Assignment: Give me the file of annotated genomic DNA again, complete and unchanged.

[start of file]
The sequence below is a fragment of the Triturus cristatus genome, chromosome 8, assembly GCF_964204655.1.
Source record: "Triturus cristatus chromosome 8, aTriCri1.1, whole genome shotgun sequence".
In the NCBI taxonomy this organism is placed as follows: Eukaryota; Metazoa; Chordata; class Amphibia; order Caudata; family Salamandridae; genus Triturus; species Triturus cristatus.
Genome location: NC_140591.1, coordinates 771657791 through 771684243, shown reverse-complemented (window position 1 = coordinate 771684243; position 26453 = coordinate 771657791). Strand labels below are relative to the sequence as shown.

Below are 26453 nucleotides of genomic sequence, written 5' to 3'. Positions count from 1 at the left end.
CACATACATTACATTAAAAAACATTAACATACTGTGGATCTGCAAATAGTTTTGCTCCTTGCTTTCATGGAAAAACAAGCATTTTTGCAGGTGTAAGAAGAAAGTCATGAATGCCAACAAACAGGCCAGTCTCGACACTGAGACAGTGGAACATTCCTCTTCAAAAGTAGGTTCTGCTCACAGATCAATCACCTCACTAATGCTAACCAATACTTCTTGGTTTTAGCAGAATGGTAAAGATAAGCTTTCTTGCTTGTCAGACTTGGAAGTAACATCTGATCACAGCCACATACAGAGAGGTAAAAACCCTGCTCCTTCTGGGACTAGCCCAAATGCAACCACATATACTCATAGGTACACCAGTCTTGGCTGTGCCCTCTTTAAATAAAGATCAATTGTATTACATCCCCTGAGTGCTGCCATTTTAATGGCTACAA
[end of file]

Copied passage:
The sequence below is a fragment of the Triturus cristatus genome, chromosome 8, assembly GCF_964204655.1.
Source record: "Triturus cristatus chromosome 8, aTriCri1.1, whole genome shotgun sequence".
In the NCBI taxonomy this organism is placed as follows: Eukaryota; Metazoa; Chordata; class Amphibia; order Caudata; family Salamandridae; genus Triturus; species Triturus cristatus.
Genome location: NC_140591.1, coordinates 771657791 through 771684243, shown reverse-complemented (window position 1 = coordinate 771684243; position 26453 = coordinate 771657791). Strand labels below are relative to the sequence as shown.

Below are 26453 nucleotides of genomic sequence, written 5' to 3'. Positions count from 1 at the left end.
CACATACATTACATTAAAAAACATTAACATACTGTGGATCTGCAAATAGTTTTGCTCCTTGCTTTCATGGAAAAACAAGCATTTTTGCAGGTGTAAGAAGAAAGTCATGAATGCCAACAAACAGGCCAGTCTCGACACTGAGACAGTGGAACATTCCTCTTCAAAAGTAGGTTCTGCTCACAGATCAATCACCTCACTAATGCTAACCAATACTTCTTGGTTTTAGCAGAATGGTAAAGATAAGCTTTCTTGCTTGTCAGACTTGGAAGTAACATCTGATCACAGCCACATACAGAGAGGTAAAAACCCTGCTCCTTCTGGGACTAGCCCAAATGCAACCACATATACTCATAGGTACACCAGTCTTGGCTGTGCCCTCTTTAAATAAAGATCAATTGTATTACATCCCCTGAGTGCTGCCATTTTAATGGCTACAA